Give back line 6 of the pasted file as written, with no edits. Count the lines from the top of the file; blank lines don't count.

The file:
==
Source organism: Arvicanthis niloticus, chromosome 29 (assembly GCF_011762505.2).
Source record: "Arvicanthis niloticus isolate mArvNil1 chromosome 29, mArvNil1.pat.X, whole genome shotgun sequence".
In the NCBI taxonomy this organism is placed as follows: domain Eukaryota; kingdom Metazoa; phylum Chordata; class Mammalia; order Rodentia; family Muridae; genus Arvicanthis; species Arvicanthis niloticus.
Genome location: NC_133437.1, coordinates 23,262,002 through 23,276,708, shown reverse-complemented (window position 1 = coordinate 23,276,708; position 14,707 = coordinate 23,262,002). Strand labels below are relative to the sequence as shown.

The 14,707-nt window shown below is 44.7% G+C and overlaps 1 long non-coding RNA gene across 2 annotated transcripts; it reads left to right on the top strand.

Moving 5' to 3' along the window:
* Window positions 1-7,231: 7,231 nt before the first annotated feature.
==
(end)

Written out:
Moving 5' to 3' along the window: